csx_logo.jpg.jpg“CSX is ideally positioned to meet the growing transportation demand in this country,” said Michael J. Ward, chairman, president, and CEO. “Expansion in the U.S. economy, global trade, and CSX’s substantial investments in its infrastructure mean more things will move on our highly efficient freight rail network.”

Noting that it invested $8.3 billion in improvements in the five years between 2006 and 2010, CSX said it expects to reinvest an average of 18% of its revenue back into its business through 2015.

The company intends to base future dividends on a payout ratio of 30% to 35% of earnings per share as measured on a trailing 12-month basis. It’s also targeting share repurchases of about $1 billion annually after its current $2 billion program is completed in 2012.

“Our high expectations for CSX are grounded in what we clearly see happening in the marketplace and what we know about the capability of our people, our infrastructure, and our ability to bring value to customers,” said Oscar Munoz, executive vice president and chief financial officer. “We see significant opportunity to create value and are working to build on that opportunity through the balanced deployment of capital and a focus on strengthening our credit profile.”
Wednesday, 18 May 2011 07:11

Wabtec to supply brakes for NJT cars

Wabtec Corp. announced that it has signed a contract valued at about $12 million to provide braking equipment to Bombardier Transportation Canada, Inc., for 100 new passenger rail cars on order from New Jersey Transit.

wabtec_logo.jpg

The contract, which also includes draft gears and bench test equipment, includes an option to supply Bombardier for up to 79 additional cars.

New Jersey Transit awarded the car order to Bombardier in 2010.

Wednesday, 18 May 2011 07:42

Victoria moves closer to LRT commitment

The Victoria Regional Transit Commission in British Columbia on Tuesday endorsed a C$950 million light rail transit line to link Victoria and nearby Langford, B.C. But the commission cautiously noted it still needs a commitment of provincial and federal funding before any LRT project proceeds.

LRT was chosen over public transit options, including Bus Rapid Transit, despite LRT’s higher initial capital costs.

"We must have the province and the feds in," Victoria Mayor Dean Fortin said at the transit commission meeting. "They have to be in to make this project a reality. If they are in, we will make this project a reality."

Officials in Victoria, as well as throughout Vancouver Island, recently have struggled to secure C$15 million in provincial and federal financial assistance to rescue a dilapidated freight rail right-of-way.

The unresolved issue has cast doubt on the likelihood of any provincial or federal support for any rail passenger project. Despite that, the British Columbia Transit Board is scheduled to cast its vote on the LRT project on May 26. British Columbia Transit staff reportedly already have been directed to prepare a plan for interim improvements to transit services and infrastructure that would support or benefit the establishment for light rail.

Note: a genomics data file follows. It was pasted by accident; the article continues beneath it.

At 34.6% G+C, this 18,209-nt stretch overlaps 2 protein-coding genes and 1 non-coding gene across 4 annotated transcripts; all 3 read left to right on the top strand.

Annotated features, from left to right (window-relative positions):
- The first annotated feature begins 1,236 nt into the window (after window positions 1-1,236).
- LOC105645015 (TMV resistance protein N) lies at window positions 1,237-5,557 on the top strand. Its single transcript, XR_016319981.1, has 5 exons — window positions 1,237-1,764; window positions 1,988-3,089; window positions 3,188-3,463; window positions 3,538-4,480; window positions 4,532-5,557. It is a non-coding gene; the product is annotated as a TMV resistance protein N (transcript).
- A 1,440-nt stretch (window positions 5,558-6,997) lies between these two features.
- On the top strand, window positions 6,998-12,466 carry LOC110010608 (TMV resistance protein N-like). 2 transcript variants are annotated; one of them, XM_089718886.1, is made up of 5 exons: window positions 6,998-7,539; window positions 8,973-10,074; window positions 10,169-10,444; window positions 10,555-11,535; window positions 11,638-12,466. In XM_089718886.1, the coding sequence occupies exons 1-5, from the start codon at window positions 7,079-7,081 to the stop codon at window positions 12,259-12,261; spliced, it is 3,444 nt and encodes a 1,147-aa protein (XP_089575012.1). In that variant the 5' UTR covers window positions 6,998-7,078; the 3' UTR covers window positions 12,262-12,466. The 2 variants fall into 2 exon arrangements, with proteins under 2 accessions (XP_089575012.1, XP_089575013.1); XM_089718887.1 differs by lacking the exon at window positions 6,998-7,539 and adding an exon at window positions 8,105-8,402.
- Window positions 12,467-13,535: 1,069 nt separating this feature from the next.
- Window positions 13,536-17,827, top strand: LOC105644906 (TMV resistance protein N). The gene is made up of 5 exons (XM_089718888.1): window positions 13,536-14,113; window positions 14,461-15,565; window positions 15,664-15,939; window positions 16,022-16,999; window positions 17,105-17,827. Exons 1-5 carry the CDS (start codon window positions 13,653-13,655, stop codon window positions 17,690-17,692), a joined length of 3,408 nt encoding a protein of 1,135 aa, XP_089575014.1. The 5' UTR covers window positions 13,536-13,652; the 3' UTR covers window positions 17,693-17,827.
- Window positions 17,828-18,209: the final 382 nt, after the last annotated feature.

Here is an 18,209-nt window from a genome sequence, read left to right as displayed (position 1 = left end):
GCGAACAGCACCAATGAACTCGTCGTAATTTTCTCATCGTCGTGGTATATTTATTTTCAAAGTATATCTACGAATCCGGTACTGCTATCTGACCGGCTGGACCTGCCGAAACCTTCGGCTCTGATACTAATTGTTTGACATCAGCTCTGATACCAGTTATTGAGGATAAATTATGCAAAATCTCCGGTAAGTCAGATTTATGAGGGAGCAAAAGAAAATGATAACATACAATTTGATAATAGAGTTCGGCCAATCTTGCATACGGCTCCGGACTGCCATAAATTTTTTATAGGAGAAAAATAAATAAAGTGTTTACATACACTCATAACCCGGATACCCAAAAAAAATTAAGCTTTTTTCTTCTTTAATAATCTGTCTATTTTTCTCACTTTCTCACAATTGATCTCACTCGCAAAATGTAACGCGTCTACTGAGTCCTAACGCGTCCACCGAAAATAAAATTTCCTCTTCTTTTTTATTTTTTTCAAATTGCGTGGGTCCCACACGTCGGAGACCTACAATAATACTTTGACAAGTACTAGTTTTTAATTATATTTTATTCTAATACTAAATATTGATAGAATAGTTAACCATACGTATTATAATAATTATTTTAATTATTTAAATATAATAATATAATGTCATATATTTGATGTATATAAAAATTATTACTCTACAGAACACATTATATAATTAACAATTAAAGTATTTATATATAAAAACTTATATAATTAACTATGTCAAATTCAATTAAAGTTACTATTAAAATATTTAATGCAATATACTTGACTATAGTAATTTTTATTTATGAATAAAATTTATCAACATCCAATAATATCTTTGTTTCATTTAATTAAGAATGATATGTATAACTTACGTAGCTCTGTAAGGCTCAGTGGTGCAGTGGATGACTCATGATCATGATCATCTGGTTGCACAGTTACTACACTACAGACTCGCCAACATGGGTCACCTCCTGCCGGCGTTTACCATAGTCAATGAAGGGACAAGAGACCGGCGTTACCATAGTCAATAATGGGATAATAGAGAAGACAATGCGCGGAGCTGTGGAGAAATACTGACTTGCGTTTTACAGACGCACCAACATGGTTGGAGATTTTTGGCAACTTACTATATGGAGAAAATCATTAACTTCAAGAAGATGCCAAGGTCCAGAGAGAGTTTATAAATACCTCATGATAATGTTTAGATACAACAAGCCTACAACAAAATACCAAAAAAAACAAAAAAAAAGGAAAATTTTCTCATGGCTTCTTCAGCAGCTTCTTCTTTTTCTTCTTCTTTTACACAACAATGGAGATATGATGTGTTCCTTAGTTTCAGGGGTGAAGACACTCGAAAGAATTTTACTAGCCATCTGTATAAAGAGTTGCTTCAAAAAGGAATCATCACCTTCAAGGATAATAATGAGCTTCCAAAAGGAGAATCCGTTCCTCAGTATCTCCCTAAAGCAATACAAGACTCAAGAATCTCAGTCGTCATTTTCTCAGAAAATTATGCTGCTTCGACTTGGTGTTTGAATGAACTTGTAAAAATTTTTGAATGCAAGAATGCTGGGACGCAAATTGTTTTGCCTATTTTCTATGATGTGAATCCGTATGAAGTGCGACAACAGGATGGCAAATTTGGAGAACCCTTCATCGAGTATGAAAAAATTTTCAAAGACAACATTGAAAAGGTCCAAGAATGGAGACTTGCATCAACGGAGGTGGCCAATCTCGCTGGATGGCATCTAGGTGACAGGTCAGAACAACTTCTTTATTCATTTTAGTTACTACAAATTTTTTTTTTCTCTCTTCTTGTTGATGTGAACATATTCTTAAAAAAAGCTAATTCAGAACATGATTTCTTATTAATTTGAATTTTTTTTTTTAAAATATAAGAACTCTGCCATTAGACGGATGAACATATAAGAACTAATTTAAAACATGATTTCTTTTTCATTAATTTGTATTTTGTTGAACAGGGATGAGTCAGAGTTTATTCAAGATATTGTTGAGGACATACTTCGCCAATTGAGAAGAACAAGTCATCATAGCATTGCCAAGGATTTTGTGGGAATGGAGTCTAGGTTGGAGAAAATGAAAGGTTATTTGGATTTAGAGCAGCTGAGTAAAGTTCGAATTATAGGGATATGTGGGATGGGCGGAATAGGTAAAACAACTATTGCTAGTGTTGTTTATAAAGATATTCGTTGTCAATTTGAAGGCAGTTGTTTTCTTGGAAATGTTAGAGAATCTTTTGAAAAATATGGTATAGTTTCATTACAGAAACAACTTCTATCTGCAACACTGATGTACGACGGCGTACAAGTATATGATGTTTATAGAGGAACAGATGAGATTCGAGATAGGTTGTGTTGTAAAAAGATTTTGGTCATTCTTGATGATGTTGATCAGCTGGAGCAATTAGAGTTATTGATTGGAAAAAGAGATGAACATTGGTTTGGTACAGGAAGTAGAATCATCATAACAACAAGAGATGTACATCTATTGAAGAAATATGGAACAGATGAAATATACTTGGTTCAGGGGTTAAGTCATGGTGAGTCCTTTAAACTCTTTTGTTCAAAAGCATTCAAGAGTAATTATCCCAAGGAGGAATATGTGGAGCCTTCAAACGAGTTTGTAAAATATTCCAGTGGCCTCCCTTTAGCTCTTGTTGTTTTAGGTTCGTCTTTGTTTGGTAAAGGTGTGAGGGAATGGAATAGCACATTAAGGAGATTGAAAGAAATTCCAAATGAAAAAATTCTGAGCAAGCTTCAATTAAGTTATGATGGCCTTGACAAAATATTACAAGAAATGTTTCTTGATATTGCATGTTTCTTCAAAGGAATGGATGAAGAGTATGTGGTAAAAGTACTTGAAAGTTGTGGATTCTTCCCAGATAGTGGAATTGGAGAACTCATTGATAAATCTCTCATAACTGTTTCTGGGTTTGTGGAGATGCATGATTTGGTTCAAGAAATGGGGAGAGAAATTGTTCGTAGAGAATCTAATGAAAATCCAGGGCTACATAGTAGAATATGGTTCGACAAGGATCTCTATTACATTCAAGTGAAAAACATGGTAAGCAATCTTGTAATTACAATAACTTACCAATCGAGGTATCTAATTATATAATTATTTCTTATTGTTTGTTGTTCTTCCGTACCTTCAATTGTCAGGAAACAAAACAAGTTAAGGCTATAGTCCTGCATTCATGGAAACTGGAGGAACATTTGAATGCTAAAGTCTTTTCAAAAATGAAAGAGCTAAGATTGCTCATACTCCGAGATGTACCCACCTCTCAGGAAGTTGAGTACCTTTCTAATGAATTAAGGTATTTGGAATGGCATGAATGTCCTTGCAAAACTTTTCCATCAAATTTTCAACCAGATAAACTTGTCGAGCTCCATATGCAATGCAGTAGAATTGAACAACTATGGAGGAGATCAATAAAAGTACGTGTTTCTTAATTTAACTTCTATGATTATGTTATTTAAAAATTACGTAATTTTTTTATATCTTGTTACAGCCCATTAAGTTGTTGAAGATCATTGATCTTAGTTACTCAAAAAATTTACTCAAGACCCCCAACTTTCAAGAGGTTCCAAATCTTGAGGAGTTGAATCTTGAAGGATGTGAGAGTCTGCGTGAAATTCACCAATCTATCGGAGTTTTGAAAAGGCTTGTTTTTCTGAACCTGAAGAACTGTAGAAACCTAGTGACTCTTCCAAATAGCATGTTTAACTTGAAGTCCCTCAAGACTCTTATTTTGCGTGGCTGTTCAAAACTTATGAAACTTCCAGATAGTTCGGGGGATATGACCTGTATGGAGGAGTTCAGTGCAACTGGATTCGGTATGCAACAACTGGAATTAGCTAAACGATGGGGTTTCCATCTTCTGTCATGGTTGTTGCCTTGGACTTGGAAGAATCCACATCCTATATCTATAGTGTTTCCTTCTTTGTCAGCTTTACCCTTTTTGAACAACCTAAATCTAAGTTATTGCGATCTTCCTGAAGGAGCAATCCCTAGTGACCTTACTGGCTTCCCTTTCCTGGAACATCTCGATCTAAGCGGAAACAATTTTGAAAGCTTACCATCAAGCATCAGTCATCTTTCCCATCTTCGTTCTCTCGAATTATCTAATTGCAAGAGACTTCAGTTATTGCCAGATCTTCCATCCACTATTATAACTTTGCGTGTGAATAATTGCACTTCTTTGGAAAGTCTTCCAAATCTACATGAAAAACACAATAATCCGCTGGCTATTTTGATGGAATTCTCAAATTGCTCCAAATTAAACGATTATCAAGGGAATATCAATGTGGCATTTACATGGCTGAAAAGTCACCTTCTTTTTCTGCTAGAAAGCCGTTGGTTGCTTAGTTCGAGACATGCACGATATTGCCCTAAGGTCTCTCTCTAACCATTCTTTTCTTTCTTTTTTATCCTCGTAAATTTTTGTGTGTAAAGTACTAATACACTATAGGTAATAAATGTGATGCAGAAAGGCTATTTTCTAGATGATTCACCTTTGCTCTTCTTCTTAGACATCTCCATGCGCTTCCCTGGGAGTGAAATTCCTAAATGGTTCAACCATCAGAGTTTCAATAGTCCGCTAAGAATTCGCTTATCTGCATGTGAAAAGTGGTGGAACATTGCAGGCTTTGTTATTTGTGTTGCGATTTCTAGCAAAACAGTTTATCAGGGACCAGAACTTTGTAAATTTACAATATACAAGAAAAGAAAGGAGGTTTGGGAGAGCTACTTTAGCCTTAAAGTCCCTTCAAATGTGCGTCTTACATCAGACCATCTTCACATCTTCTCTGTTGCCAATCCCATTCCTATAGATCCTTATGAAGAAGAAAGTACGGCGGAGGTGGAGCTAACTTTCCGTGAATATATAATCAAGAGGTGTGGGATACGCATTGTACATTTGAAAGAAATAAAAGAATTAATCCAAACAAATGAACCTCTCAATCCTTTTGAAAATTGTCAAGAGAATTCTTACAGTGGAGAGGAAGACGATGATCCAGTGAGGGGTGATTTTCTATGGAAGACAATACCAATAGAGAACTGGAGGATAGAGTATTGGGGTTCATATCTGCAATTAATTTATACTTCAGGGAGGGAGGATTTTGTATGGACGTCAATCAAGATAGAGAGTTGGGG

Wednesday, 18 May 2011 08:26

Class I rails add 5,689 jobs in 12 months

In mid-April, U.S. Class I railroads employed 5,689 more people than they did in April 2010, and 935 more than in March 2011. The 3.77% improvement in employment compared with a year ago and the 0.60% gain since March were in line with the gradual growth in railroad jobs that has been taking place in recent months.

Total employment in April was 156,777 vs. 151,088 in April 2010, according to the Surface Transportation Board.

The largest employment group, transportation (train and engine), had 62,872 workers in April, up 6.04% from April 2010.

In other categories, maintenance of way and structures employment reached 35,573, up 2.54%; maintenance of equipment and stores, 28,852, up 1.95%; executives, officials, and staff assistants, 9,238, up 2.39%; and transportation (other than train and engine), 6,665, up 2.57%.

Passenger flows were nearly normal Monday morning at PATH’s Hoboken Station following an accident Sunday, when a train ran through its bumper block and into the station platform, injuring about 35 people, some of whom were treated in nearby hospitals.

Long Island Rail Road trains still had limited access to New York’s Penn Station Monday following an Amtrak derailment in one of the four East River tunnels Sunday. Amtrak and LIRR work crews, augmented by crews from LIRR’s sister railroad Metro-North, were at work Monday removing passenger cars and assessing infrastructure damage.

LIRR on Monday said it anticipated significant adjustments to existing schedules, including train cancelations, to occur through Wednesday. On Tuesday, LIRR, re-evaluating the problem, said service disruptions could last through the week. About 20 eastbound morning trains were canceled Monday morning, with passengers urged to consider New York City Transit E and 7 subway service as an option.

Amtrak train 254, completing its scheduled run Sunday from Albany, N.Y., to New York’s Penn Station, derailed as it headed under the East River to Sunnyside Yard in Queens, damaging both catenary and the third rail. The derailment also was expected to affect Amtrak service between New York and Boston, as well as New Jersey Transit, which also services trains in Sunnyside Yard.

Wabtec Corp. said Monday it has signed a US$21 million contract with mining company Rio Tinto to provide electronically controlled pneumatic (ECP) braking equipment for a portion of the company’s freight cars and locomotives in Australia. The equipment will be delivered in 2011-12.

wabtec_logo.jpgUnder the contract, Wabtec will provide about 3,600 carsets of ECP equipment so that Rio Tinto can retrofit its fleet of iron ore cars, most of which currently use Wabtec’s standard pneumatic brakes. In addition, Rio Tinto will install ECP brakes on six locomotives initially, with potential for more in the future.

“The advantages of electronic braking – including significantly shorter stopping distances – have been proven in commercial use by railroads around the world,” said Albert J. Neupaver, Wabtec’s president and chief executive officer. “Rio Tinto’s investment in this technology is a further demonstration that heavy-haul railroads can deploy ECP to reduce cycle times and improve train handling, and we are pleased to be part of the project.”

Wabtec said that with standard pneumatic brake equipment, the brakes are applied and released throughout the train sequentially, one car after another. ECP equipment uses an electronic signal to apply and release the brakes simultaneously in every car.

290
Page 290 of 295